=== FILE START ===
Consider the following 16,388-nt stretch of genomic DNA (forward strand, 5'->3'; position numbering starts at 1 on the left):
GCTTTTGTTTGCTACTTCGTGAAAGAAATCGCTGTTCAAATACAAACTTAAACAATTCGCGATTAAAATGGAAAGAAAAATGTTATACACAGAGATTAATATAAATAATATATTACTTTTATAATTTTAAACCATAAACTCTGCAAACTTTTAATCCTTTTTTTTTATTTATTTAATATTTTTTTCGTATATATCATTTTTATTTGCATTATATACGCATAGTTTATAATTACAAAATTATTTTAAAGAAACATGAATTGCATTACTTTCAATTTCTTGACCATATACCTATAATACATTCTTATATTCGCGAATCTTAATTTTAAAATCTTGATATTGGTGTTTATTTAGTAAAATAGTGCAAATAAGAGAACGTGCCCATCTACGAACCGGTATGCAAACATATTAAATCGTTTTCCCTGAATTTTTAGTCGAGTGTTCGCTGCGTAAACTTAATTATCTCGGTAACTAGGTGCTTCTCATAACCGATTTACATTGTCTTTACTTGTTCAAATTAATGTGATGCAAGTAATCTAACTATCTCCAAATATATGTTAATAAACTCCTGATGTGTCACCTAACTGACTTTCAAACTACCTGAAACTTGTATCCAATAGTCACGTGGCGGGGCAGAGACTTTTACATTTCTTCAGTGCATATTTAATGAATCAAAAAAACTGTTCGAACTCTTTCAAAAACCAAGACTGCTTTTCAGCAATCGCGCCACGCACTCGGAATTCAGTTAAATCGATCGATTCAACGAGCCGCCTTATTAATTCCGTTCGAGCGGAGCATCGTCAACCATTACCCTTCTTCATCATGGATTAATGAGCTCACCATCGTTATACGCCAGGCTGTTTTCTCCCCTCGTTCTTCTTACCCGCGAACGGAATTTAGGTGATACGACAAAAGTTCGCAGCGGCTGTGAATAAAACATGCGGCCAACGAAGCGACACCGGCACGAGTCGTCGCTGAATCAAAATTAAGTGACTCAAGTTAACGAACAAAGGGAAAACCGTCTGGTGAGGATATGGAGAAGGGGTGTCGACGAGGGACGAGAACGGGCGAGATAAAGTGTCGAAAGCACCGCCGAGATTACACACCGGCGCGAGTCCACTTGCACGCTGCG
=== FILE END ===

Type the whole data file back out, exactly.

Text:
Consider the following 16,388-nt stretch of genomic DNA (forward strand, 5'->3'; position numbering starts at 1 on the left):
GCTTTTGTTTGCTACTTCGTGAAAGAAATCGCTGTTCAAATACAAACTTAAACAATTCGCGATTAAAATGGAAAGAAAAATGTTATACACAGAGATTAATATAAATAATATATTACTTTTATAATTTTAAACCATAAACTCTGCAAACTTTTAATCCTTTTTTTTTATTTATTTAATATTTTTTTCGTATATATCATTTTTATTTGCATTATATACGCATAGTTTATAATTACAAAATTATTTTAAAGAAACATGAATTGCATTACTTTCAATTTCTTGACCATATACCTATAATACATTCTTATATTCGCGAATCTTAATTTTAAAATCTTGATATTGGTGTTTATTTAGTAAAATAGTGCAAATAAGAGAACGTGCCCATCTACGAACCGGTATGCAAACATATTAAATCGTTTTCCCTGAATTTTTAGTCGAGTGTTCGCTGCGTAAACTTAATTATCTCGGTAACTAGGTGCTTCTCATAACCGATTTACATTGTCTTTACTTGTTCAAATTAATGTGATGCAAGTAATCTAACTATCTCCAAATATATGTTAATAAACTCCTGATGTGTCACCTAACTGACTTTCAAACTACCTGAAACTTGTATCCAATAGTCACGTGGCGGGGCAGAGACTTTTACATTTCTTCAGTGCATATTTAATGAATCAAAAAAACTGTTCGAACTCTTTCAAAAACCAAGACTGCTTTTCAGCAATCGCGCCACGCACTCGGAATTCAGTTAAATCGATCGATTCAACGAGCCGCCTTATTAATTCCGTTCGAGCGGAGCATCGTCAACCATTACCCTTCTTCATCATGGATTAATGAGCTCACCATCGTTATACGCCAGGCTGTTTTCTCCCCTCGTTCTTCTTACCCGCGAACGGAATTTAGGTGATACGACAAAAGTTCGCAGCGGCTGTGAATAAAACATGCGGCCAACGAAGCGACACCGGCACGAGTCGTCGCTGAATCAAAATTAAGTGACTCAAGTTAACGAACAAAGGGAAAACCGTCTGGTGAGGATATGGAGAAGGGGTGTCGACGAGGGACGAGAACGGGCGAGATAAAGTGTCGAAAGCACCGCCGAGATTACACACCGGCGCGAGTCCACTTGCACGCTGCG